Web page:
A Change of Focus May Improve Efforts to Prevent Eating Disorders

Reprinted from Eating Disorders Review
January/February 2001 Volume 12, Number 1
©2001 Gürze Books

Over the past 20 years, research into preventing eating disorders has been pioneering and ambitious, but has had little effect, according to Dr. S. Bryn Austin, Harvard School of Public Health, Boston. Dr. Austin suggests that a more effective means of preventing eating disorders may involve taking a proactive approach to changing the social environment and using cross-disciplinary collaboration to reach students (Psychol Med 2000;30:1249).

After an intensive search, Dr. Austin found only 20 empirical intervention studies in the literature, and half of these involved only girls and young women. Although eating disorders have garnered much attention from feminist researchers during the last 25 years, Dr. Austin writes, “Little of the interest in social, political, and economic factors has been carried over into the prevention end of eating disorders research.”

Changing the social environment

According to the author, past interventions may have failed due to a fundamental disjunction in the transition from theories of etiology to theories of prevention. Primary prevention strategies train patients to view media and cultural messages relating to the thin ideal with a critical eye and to foster psychological resilience to the pressure to control weight at any cost. Thus, such interventions use a therapy of adaptation, aimed at training girls and boys how to adapt to a noxious environment. “Expecting boys and girls to develop resilience to unhealthy pressures may prove to be less successful than searching out avenues to make significant changes in that social environment,” Dr. Austin writes.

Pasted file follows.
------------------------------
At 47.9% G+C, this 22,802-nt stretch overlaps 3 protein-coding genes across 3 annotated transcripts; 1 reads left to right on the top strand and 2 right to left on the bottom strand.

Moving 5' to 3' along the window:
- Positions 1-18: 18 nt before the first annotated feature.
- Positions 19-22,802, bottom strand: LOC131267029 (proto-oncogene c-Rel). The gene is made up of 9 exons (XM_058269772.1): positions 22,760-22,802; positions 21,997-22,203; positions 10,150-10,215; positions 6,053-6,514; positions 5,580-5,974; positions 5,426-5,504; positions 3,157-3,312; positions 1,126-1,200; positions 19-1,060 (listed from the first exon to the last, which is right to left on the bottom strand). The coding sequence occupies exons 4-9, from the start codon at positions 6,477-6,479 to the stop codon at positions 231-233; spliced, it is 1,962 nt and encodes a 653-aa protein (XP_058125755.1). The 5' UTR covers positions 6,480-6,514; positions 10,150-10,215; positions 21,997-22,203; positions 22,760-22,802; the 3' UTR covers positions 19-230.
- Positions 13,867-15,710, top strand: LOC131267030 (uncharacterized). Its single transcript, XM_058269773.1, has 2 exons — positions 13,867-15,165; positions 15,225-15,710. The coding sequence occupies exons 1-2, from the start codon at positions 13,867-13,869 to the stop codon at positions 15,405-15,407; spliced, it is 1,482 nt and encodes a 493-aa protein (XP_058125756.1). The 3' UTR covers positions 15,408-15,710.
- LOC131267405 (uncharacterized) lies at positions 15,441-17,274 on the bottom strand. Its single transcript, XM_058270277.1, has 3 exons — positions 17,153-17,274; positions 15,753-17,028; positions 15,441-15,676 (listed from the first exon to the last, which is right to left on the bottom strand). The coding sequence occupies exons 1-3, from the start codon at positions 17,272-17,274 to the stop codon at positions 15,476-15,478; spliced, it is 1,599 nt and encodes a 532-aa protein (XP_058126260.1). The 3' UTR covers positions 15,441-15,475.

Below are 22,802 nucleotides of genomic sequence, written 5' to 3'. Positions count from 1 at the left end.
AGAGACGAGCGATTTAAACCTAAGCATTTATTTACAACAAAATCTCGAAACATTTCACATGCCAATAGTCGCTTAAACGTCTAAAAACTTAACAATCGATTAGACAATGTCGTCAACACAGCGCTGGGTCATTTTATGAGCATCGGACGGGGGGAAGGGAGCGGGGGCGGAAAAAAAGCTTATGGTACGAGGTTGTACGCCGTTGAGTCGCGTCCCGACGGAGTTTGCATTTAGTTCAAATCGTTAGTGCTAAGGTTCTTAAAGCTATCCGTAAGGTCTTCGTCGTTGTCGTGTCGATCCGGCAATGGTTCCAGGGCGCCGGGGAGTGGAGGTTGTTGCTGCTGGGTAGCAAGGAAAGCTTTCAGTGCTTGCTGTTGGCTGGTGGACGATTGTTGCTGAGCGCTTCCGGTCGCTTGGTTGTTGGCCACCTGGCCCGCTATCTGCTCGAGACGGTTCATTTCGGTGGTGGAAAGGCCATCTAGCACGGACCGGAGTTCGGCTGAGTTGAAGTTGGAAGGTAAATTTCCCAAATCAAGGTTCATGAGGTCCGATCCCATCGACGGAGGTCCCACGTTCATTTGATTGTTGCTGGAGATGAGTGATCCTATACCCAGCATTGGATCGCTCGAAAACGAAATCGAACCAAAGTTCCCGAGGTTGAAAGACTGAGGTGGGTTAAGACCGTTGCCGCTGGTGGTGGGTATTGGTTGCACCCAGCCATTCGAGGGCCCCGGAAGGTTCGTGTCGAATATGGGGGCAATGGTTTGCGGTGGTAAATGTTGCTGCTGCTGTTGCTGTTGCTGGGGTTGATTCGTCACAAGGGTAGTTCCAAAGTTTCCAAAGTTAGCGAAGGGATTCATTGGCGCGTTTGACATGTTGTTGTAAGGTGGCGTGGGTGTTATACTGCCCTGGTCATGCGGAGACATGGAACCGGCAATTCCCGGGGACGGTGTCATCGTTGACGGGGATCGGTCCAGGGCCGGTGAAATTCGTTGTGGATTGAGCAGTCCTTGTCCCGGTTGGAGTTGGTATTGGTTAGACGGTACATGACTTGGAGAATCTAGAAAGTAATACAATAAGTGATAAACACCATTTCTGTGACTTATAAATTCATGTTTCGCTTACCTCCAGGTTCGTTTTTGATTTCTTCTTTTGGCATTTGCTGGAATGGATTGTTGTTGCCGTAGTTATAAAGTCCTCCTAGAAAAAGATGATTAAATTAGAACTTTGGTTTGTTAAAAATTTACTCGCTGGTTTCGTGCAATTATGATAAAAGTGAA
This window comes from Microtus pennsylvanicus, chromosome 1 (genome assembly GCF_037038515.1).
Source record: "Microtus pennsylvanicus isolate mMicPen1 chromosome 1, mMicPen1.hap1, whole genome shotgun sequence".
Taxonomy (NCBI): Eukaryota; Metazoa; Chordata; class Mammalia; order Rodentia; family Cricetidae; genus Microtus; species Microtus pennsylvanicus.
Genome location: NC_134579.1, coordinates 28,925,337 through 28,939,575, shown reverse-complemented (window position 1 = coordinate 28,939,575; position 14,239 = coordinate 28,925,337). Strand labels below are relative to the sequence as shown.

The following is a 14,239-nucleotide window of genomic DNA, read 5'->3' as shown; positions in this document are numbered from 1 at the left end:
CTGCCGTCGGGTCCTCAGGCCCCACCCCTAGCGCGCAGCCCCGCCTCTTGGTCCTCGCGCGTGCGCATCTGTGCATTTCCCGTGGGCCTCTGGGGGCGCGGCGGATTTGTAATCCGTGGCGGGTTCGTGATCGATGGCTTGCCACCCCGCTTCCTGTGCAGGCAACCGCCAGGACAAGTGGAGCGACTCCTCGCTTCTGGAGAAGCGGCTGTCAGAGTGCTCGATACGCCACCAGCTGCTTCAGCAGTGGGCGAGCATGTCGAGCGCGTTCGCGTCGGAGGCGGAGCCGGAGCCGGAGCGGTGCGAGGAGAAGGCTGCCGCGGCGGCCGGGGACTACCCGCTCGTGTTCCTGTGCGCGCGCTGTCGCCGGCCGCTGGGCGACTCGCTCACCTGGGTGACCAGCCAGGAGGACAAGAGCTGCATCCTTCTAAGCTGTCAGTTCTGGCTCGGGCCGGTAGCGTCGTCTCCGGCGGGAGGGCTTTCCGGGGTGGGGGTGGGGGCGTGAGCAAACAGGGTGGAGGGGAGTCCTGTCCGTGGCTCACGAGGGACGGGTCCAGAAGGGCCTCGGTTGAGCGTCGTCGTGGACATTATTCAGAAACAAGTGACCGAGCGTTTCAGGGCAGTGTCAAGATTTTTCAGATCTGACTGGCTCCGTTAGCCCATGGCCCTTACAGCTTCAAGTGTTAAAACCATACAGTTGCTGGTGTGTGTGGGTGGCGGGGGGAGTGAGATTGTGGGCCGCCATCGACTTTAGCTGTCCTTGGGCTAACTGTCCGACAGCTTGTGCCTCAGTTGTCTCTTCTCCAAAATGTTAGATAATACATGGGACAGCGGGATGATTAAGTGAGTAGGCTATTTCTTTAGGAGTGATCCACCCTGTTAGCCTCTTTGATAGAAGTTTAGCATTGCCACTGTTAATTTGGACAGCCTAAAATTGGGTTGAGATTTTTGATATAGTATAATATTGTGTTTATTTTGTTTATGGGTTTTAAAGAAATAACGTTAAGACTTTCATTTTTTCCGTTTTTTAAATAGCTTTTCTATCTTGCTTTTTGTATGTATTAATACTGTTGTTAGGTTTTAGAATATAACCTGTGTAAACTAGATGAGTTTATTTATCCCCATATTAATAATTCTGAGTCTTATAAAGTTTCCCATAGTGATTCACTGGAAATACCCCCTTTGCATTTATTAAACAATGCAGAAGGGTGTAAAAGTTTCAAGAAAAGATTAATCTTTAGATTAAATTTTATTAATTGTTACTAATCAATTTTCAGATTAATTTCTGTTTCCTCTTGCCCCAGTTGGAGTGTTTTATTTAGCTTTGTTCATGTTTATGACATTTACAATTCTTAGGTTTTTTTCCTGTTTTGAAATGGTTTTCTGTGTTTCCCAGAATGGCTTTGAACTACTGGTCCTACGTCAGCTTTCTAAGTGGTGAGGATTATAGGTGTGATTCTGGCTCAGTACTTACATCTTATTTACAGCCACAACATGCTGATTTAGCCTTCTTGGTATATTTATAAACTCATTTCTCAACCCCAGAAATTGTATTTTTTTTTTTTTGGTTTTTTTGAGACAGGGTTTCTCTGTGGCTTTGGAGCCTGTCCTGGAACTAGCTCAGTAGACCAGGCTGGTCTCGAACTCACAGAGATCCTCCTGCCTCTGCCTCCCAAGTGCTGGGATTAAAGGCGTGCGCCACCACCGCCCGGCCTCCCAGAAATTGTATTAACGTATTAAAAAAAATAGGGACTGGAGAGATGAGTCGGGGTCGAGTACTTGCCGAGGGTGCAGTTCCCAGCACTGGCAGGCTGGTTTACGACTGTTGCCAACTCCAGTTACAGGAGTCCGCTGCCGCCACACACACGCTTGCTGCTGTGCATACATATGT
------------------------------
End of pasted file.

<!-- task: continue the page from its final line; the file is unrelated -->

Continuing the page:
Dr. Austin suggests that information about the disordered eating risk environment in schools not only reveals something about the individuals but also gives an indication of dieting patterns at a school and the amount of exposure the student population has to dieting peers. Even the curricula can be revealing. For example health, media education, physical education, sciences, social studies and other course materials can be evaluated in terms of the degree to which healthful nutrition, and exercise, body acceptance, and other related topics are promoted.

The physical and social environment of a school can also be assessed. For example, are healthful foods available in the cafeteria? Are cafeteria foods promoted as “diet foods” or promoted for their low caloric or fat content? Is the cafeteria a site for public competition over dietary restriction? Other ecological factors that could be studied include teasing about weight and body shape and general harassment.

Cross-disciplinary collaboration

Dr. Austin also suggests that the most politically and economically feasible means to advance eating disorders prevention may lie in cross-disciplinary collaboration with researchers working to prevent other public health problems, such as coronary heart disease, cancer, and obesity. Because public schools have limited resources, most are not likely to have the ability or willingness to design and/or implement new programs designed for the prevention of eating disorders.

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